"Within every woman there lives a powerful force, filled with good instincts, passionate creativity, and ageless knowing. She is the Wild Woman, who represents the instinctual nature of women. But she is an endangered species." - Clarissa Pinkola Estes, PHD -Women who Run with the WolvesThere's not a lot of wise women archetypes in the movies - maybe that's because they were all burnt at the stake in the gynocide of the Middle Ages. We've largely forgotten how cool they can be. When they've appeared they've either come on as wizened old crones (hence not a sexual threat), pedantic humanitarians, buzzkill church ladies and/or fantasmagorical spirits. There are real-life icons like Jane Goodall (left), healers (Mother Theresa), TV earth mothers (Oprah), first ladies, scientists, surgeons, pilots, astronauts, and they abound in fairy tales and myth.
But in cinema, few and far between be they. There is not a single one within the entire Star Wars mythos. They have only minor side roles in Middle Earth and Hogwarts.
Is it because wise older women aren't cinematic, or do they just 'spook' us into feeling guilty, like we should finally call grandma but the thought of doing it fills with a horror we can't quite admit? I've enjoyed assembling this entire series, but I must say I've been dreading this one. Luckily there's the amazing Clarissa Pinkola Estes, author of Women who Run with the Wolves, a book I once bought for an old girlfriend, who couldn't understand it, gave up after ten pages, and thought I was holding my knowledge of Jungian archetypal symbolism over her head, and I was. She was wise in that sense. The very existence of that book brought on a lot of fights, and maybe even broke us up and for that I am grateful. As was she. As Estes notes:
“Sometimes the one who is running from the Life/Death/Life nature insists on thinking of love as a boon only. Yet love in its fullest form is a series of deaths and rebirths. We let go of one phase, one aspect of love, and enter another. Passion dies and is brought back. Pain is chased away and surfaces another time. To love means to embrace and at the same time to withstand many endings, and many many beginnings- all in the same relationship.”The wild wise woman has, as Estes notes, the ability to love even death, and failure, and rejection, as well as their opposites. She knows how to let go of her children (or neither bemoan the lack of) without a thought, never resisting heartbreak any more than the sky resists a passing cloud, to take all that comes as rungs on a single winding ladder, to nurture without conditions, to look upon all god's and man's works with the loving nonjudgmental eye with which she'd view her grandchild's ballet recital... Jung wrote of the 'whole self' and discovery of one's true nature as essential to one's ability to be a good parent: "Nothing has a stronger influence psychologically on their environment and especially on their children than the unlived life of the parent." Guiding the wise wild woman towards the universal life are the archetypes. Mothers, queens, doctors, spirits, and warriors, have lived that life, to the benefit of all us children.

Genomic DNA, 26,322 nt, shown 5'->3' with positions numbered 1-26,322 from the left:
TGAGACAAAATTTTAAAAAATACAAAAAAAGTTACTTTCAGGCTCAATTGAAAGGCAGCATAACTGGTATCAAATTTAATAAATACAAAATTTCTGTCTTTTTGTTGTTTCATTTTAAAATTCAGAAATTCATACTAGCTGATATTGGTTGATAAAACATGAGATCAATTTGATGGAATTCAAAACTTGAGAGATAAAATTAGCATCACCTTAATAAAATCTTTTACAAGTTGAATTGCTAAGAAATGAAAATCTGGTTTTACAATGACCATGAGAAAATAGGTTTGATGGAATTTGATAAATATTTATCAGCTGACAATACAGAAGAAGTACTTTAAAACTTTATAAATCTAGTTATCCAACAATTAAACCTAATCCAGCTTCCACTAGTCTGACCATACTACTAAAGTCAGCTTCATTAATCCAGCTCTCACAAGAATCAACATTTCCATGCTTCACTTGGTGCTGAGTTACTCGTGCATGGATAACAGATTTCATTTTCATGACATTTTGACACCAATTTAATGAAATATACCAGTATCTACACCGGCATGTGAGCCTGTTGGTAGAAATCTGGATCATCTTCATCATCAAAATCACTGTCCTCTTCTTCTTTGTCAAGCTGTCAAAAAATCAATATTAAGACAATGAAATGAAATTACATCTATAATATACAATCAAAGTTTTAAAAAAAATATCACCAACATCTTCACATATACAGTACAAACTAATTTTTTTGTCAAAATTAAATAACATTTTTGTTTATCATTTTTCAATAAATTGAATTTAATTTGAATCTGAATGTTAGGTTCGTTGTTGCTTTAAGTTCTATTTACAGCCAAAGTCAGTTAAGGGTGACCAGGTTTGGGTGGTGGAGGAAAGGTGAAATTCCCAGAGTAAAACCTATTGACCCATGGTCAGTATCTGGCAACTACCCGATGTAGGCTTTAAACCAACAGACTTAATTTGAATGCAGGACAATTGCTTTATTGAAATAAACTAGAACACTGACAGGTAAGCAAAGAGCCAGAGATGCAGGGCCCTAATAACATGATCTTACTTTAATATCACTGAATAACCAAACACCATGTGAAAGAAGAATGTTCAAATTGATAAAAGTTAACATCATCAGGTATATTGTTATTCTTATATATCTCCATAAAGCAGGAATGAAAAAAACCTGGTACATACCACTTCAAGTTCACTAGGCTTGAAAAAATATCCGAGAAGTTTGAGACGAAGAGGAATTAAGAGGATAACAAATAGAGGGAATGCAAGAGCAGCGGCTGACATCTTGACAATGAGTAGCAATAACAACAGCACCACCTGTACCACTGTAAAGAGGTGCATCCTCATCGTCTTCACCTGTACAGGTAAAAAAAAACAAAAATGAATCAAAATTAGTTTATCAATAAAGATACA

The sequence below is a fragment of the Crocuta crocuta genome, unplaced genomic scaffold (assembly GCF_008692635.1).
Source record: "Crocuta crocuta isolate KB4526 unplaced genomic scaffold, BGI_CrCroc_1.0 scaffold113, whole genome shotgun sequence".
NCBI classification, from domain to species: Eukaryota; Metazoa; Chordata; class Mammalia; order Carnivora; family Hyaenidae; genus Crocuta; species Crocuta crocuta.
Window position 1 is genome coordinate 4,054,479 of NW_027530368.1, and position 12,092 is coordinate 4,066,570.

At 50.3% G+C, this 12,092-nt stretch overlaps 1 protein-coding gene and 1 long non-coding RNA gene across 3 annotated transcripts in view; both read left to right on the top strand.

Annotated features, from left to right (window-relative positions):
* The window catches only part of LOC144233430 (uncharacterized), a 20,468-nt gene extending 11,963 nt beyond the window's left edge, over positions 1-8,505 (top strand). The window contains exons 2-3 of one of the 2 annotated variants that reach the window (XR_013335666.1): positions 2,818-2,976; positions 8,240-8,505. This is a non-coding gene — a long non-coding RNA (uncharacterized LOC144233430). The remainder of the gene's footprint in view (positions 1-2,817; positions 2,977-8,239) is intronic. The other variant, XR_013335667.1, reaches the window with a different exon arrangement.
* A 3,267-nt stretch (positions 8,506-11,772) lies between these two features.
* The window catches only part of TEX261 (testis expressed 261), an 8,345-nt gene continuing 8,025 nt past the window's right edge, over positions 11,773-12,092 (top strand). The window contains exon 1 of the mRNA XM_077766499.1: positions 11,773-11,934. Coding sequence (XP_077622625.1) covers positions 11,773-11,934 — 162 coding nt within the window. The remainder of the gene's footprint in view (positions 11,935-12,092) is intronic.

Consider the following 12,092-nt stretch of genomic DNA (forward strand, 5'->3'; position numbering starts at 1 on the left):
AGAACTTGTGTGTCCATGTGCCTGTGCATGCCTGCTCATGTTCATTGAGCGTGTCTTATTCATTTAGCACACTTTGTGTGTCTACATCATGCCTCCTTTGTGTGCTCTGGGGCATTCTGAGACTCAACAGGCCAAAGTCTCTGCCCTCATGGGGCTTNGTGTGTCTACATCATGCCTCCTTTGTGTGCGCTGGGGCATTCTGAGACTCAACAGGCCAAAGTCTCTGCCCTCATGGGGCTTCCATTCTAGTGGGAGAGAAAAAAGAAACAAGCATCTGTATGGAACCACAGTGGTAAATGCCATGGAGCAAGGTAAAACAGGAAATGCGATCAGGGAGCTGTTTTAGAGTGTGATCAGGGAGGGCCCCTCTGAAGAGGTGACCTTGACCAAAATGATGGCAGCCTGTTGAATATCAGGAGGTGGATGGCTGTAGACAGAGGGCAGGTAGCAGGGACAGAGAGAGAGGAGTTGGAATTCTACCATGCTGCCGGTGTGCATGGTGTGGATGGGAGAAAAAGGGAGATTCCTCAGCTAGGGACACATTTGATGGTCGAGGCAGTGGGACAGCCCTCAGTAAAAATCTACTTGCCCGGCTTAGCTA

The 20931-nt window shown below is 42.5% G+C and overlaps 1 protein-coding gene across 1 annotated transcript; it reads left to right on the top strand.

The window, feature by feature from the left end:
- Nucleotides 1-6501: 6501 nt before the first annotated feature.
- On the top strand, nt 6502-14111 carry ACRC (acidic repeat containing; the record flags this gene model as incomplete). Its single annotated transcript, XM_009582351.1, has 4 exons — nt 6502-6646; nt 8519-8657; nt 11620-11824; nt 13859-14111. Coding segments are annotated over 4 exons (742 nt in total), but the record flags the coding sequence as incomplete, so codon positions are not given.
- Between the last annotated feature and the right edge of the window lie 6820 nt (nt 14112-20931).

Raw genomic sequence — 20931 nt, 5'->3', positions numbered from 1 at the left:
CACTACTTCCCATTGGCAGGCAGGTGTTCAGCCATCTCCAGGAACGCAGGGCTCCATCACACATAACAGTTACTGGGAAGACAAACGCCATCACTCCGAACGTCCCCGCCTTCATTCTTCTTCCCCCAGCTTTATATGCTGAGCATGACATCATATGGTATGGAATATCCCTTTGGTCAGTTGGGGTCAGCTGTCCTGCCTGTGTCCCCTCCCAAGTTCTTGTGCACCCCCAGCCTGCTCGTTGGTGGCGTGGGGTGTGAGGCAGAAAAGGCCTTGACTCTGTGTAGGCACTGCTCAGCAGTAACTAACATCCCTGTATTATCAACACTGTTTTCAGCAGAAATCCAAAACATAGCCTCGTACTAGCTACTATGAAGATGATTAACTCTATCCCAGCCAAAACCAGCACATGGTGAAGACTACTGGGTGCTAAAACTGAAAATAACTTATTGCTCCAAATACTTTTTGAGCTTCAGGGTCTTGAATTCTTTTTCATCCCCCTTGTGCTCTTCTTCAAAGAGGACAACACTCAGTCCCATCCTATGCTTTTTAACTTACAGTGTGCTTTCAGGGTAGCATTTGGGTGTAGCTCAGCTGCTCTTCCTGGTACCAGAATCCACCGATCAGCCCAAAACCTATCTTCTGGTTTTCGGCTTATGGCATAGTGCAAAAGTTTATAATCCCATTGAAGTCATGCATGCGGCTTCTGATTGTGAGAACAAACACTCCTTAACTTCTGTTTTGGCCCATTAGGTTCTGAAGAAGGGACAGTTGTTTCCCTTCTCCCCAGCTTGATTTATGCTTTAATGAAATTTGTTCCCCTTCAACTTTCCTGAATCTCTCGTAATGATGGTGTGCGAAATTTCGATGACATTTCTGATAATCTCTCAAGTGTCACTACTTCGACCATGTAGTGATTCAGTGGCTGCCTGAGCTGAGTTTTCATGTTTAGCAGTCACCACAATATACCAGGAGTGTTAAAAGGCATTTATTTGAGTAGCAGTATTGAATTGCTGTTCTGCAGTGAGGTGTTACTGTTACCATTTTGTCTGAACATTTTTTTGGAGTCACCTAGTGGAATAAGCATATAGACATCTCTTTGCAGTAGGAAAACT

1. Cate Blanchett - Elizabeth: The Golden Age (2007)
I found the first Elizabeth to be over-plotted and over-acted, but The Golden Age is just good old-fashioned, even subversive, camp. Blanchett--having dispensed with the origin story and all the 'must rise against patriarchal oppression' historical accuracy motif-mongering--is free to play Elizabeth how she should be played, with drollery and sly spirit. A great moment comes early on when, in the midst of an ornate procession aglow in Bollywood pomp, she breaks her regal deadpan and winks at one of her friends in the crowd, but majestically and very British. Both figurehead and woman, neither repressed nor repressive, she is earth mother and sky father both, able to wear the crown without it hanging too heavy. Two steps ahead of her enemies, free of all fear, she is an iron lady and effervescent as a daisy. She's both nurturer and destroyer and, as the indirect result of having transcended sex, she is possessed with the ability to wipe out the entire Spanish armada with her virgin power and golden stormy garb, the stormy magic of the channel! She becomes what royalty was always supposed to be: a living archetype that points endlessly inwards, outwards, and upwards... and redefines fabulousness with an insect reptilian glam.